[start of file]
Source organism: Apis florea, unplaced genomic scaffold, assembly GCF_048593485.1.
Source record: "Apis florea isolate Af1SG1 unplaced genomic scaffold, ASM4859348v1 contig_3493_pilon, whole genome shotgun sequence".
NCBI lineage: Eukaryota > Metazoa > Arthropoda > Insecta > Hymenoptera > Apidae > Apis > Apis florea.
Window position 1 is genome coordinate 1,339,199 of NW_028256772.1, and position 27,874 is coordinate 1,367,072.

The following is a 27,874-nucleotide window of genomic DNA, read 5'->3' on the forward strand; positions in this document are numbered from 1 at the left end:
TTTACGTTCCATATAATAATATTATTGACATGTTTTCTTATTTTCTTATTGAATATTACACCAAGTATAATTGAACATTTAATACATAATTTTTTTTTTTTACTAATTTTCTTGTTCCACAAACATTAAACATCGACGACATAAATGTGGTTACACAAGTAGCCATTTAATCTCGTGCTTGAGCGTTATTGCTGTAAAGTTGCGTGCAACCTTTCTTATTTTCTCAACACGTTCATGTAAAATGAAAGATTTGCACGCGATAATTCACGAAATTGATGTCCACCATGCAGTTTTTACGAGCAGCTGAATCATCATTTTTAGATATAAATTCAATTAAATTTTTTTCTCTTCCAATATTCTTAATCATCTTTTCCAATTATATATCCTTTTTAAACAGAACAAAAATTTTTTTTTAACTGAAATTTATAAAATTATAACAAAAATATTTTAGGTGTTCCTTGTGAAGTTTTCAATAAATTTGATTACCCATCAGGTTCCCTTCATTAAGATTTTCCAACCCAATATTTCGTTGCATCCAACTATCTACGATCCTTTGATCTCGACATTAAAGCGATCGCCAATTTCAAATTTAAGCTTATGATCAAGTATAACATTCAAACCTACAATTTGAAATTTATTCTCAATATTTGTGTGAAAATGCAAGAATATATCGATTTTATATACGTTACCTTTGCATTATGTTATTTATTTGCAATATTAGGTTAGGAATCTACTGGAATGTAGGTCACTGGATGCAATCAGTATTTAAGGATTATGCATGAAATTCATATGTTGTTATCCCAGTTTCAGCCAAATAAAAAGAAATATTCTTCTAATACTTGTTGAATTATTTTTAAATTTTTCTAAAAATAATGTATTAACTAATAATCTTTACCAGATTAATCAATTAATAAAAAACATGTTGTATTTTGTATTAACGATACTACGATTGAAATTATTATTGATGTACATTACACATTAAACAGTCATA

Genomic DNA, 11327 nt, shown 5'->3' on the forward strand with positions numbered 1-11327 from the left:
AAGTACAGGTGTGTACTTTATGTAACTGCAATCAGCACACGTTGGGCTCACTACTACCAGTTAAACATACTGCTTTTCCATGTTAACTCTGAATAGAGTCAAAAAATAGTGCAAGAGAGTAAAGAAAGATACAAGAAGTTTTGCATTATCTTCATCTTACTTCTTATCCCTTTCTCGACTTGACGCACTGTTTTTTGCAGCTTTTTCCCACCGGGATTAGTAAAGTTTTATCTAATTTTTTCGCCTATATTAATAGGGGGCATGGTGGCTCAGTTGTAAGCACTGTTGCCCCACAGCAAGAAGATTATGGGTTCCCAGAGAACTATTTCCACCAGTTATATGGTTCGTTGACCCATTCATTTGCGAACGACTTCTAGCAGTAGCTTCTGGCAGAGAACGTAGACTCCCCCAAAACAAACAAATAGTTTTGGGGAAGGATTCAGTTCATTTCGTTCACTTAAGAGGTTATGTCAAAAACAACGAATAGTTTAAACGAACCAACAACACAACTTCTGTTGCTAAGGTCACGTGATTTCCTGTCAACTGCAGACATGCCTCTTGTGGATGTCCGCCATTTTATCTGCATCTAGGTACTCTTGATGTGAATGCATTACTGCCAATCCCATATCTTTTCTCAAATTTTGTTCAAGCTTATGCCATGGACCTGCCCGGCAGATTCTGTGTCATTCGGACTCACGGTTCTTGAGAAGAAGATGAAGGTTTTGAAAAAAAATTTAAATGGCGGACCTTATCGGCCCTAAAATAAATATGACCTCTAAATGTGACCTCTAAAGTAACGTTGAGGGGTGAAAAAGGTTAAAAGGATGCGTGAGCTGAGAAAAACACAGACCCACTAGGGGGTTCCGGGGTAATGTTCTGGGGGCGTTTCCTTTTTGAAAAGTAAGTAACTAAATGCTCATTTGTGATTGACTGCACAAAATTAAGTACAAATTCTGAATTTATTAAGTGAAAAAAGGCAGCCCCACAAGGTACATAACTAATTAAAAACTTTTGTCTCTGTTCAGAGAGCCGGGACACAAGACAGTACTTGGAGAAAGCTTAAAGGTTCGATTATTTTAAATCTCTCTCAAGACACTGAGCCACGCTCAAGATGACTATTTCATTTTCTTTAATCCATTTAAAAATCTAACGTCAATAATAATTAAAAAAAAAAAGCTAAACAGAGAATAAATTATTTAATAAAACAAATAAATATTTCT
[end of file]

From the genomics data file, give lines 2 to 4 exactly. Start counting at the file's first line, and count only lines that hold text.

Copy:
Source record: "Apis florea isolate Af1SG1 unplaced genomic scaffold, ASM4859348v1 contig_3493_pilon, whole genome shotgun sequence".
NCBI lineage: Eukaryota > Metazoa > Arthropoda > Insecta > Hymenoptera > Apidae > Apis > Apis florea.
Window position 1 is genome coordinate 1,339,199 of NW_028256772.1, and position 27,874 is coordinate 1,367,072.